“What would Jesus do?” It’s more than a religious cliché; there is a great truth to it. We should all want to live like Jesus and do what Jesus did. Does that mean we go around rebuking fig trees, talking to demons, and putting mud in people’s eyes? Not exactly. It does not mean doing all the specific things Jesus did in the Bible, but following the overall pattern of how Jesus lived. The Bible teaches that, “Whoever claims to live in him must live as Jesus did” (1 John 2:6). So how did Jesus live? Jesus lived for the glory of God! In everything Jesus did, His guiding principle was to honor His Father and glorify His name.
How do you live your life? Many govern their lives based simply on “what works” (being pragmatic). Many more conform to the mores of their culture without questioning it. Others live only to please certain people around them (family, friends, etc.) and are slaves of approval. Some others simply live for their own fulfillment without regard for anyone else. Still others don’t even know what they’re living for. Is that you? Or are you following Jesus’ example by giving your time and using your talents for the eternal, unfading glory of God?
Glory: Greek, Doxa. In the Bible it refers to honor, praise, or reputation. In other contexts, it refers to greatness, riches, and majestic splendor.
John 12:27-28, “27 Now my soul is troubled, and what shall I say? ‘Father, save me from this hour’? No, it was for this very reason I came to this hour. 28 Father, glorify your name!” Then a voice came from heaven, “I have glorified it, and will glorify it again.”
THREE WAYS JESUS GLORIFIED GOD IN LIFE
- Jesus Submitted to and Obeyed God in Every Matter, John 5:30; 8:28-29 & Hebrews 5:7-10.
- Jesus Displayed God’s Power Through Mighty Miracles, John 5:36 & Acts 2:22; 10:38.
- Jesus Fully Revealed God’s Heart and Character to the World, John 14:9, Luke 3:22, Colossians 1:15-16, & Hebrews 1:1-3.
THREE WAYS JESUS GLORIFIED GOD IN DEATH
- God’s Judgment on Sin was Revealed, John 12:31, 2 Corinthians 5:21, & Colossians 1:19-23.
- God’s Victory over Satan was Revealed, John 12:31 & Colossians 2:13-15.
- God’s Plan for the World was Revealed, John 12:32 & Acts 17:30-31.
THREE WAYS JESUS GLORIFIED GOD IN THE RESURRECTION
- Jesus Returned to His Father’s Side, John 17:5 & Acts 2:24-35.
- Jesus Restored Immortality to the Human Race, 1 Corinthians 15:20-28 & 2 Timothy 1:9-10.
- Jesus Reaped Eternal Praise to God, Philippians 2:9-11 & Revelation 7.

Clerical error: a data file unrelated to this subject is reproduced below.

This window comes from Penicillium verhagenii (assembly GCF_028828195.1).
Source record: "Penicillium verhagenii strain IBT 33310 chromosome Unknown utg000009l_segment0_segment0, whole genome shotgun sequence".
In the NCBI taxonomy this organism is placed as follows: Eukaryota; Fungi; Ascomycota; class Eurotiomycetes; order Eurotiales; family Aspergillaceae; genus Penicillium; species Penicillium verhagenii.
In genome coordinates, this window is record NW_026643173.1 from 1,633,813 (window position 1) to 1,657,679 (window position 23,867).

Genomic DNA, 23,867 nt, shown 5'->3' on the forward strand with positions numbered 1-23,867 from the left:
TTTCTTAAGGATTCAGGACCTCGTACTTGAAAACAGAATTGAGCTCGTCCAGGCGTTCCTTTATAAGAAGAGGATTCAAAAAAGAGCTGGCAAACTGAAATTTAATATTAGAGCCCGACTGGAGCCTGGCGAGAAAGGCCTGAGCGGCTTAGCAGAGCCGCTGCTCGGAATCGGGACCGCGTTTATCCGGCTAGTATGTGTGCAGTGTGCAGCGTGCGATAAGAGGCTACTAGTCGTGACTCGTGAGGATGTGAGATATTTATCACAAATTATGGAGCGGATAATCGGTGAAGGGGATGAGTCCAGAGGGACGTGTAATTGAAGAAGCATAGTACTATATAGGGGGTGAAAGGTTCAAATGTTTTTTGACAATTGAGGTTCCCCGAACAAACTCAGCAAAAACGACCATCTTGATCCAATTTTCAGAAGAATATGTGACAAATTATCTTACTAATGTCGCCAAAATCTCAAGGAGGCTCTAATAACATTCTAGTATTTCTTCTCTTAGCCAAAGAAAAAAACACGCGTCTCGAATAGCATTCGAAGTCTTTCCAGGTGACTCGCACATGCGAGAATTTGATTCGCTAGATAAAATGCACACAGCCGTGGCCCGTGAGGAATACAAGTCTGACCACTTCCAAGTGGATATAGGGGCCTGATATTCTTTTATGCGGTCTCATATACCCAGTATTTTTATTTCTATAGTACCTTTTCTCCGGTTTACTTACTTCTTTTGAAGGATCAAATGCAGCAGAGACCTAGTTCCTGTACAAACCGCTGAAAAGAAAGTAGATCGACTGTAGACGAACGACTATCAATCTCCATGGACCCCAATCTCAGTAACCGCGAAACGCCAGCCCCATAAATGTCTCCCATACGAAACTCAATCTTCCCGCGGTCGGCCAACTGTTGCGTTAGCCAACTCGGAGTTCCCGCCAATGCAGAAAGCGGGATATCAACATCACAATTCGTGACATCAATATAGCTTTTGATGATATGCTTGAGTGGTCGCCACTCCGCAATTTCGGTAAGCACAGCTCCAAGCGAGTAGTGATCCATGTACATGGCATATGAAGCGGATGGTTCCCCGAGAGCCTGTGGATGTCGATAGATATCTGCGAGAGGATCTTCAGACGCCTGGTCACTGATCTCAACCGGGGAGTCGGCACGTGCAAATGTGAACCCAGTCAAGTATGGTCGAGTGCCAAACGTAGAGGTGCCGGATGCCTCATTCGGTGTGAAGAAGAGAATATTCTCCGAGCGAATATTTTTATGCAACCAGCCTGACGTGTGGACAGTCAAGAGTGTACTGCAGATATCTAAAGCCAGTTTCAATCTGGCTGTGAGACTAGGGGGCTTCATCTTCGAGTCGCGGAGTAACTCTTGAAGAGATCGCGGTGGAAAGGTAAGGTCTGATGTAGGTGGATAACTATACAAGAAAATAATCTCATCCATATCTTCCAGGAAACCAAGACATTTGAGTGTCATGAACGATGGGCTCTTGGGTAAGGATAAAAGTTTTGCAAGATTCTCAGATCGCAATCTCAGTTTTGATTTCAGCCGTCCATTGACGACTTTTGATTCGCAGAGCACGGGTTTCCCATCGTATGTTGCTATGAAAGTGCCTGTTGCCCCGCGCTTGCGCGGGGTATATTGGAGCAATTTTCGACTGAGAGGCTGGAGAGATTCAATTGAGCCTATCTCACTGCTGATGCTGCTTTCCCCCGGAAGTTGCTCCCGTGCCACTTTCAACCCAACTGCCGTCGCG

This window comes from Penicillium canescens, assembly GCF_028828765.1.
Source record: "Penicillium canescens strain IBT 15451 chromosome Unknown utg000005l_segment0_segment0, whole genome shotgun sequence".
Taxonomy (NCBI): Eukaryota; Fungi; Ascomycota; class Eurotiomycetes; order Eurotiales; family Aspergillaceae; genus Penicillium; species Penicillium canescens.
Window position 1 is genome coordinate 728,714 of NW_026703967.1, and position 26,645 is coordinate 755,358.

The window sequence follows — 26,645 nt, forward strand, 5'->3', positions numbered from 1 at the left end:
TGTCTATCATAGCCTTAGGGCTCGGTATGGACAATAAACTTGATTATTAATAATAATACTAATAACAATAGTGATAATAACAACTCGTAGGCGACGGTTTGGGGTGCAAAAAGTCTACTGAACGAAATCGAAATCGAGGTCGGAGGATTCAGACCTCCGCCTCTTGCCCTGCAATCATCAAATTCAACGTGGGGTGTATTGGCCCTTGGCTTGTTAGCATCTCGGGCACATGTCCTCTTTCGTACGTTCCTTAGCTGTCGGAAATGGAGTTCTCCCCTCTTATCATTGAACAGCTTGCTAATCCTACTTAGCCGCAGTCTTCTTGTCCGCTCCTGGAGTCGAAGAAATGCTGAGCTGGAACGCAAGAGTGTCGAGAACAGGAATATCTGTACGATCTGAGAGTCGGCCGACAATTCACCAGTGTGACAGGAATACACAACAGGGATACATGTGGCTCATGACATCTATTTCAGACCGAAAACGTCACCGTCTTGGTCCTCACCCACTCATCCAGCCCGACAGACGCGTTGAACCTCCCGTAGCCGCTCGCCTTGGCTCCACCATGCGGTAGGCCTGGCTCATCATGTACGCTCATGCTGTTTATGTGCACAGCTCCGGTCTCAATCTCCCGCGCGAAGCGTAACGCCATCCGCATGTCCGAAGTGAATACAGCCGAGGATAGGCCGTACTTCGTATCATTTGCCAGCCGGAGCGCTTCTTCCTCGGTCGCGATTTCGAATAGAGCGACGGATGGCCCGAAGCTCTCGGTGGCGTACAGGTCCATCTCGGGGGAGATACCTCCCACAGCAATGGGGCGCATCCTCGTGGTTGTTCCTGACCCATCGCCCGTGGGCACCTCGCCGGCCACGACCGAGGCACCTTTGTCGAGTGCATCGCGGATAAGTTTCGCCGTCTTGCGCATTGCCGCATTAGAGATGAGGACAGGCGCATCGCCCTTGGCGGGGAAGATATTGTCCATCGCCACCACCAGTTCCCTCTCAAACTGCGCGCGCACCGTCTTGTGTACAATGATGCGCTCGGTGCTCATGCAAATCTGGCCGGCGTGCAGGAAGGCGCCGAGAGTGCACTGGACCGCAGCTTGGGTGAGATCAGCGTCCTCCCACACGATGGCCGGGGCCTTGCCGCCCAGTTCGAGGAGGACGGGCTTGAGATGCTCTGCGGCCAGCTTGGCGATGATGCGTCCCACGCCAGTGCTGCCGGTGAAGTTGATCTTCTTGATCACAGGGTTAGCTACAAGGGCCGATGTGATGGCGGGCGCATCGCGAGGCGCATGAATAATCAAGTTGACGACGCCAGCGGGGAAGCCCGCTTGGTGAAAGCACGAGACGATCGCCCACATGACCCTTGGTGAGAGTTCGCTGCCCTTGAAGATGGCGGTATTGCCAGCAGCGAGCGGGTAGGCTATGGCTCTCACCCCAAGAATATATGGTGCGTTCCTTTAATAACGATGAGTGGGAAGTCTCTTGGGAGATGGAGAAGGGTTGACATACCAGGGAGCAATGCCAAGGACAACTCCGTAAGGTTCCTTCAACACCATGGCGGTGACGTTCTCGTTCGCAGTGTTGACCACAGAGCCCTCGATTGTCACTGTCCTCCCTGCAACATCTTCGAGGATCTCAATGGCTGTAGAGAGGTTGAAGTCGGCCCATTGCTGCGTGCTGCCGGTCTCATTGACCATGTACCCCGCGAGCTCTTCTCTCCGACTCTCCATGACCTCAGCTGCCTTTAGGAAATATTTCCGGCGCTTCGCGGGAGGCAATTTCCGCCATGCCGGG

OUR NEED FOR THE RESURRECTION
“Interestingly, many in our society who might scoff at the idea of salvation will spend enormous amounts of money and time seeking their own version of it. We build huge armies and defense systems to protect ourselves from death at the hands of foreign enemies, not to mention billions of dollars on crime prevention and homeland security to protect ourselves from local threats. We spend billions on scientific (and pseudo-scientific) efforts to prolong life and to reverse the effects of aging. We spend billions on space exploration fueled in part by the idea that other planets might one day provide a refuge if our planet becomes for some reason uninhabitable. We spend billions on various forms of therapy in hopes that we can bring peace to our troubled souls or to mend broken and graceless relationships. Self-help books are national bestsellers.
The human quest for personal welfare and even immortality is as old as the human race. At least some of these efforts are necessary and noble. But what astounds me is the vigor and passion that is expended towards some form of deliverance from death, guilt, gracelessness, or meaninglessness. It seems that the quest for some sort of salvation is not so nonsensical or funny after all. Could it be that there is really something inside of us that yearns for what Christ has to offer?
The human quest for welfare, peace, and even immortality reflects something profound that humans seem to intuit. Human beings feel the weight of sin and death and intuitively try to shed it like an old coat. The problem is that we cannot get rid of these things. They hold us captive because they permeate creation. We delude ourselves if we think that we can shed them by our own power. The desire to shed them, however, is in some sense noble, since it shows that we were not made for these things and we resist allowing them to ultimately define us.
We were made for life and peace, as well as for justice, love, and hope. Paul wrote that we are made for immortality and life as God grants them through the Holy Spirit. We implicitly groan and strive within for this new “tent,” or set of clothes: “For while we are in this tent, we groan and are burdened, because we do not wish to be unclothed but to be clothed with our heavenly dwelling, so that what is mortal may be swallowed up by life. Now it is God who has made us for this very purpose and has given us the Spirit as a deposit, guaranteeing what is to come” (2 Corinthians 5:4-5).”
Frank D. Macchia from, “The Trinity Practically Speaking.”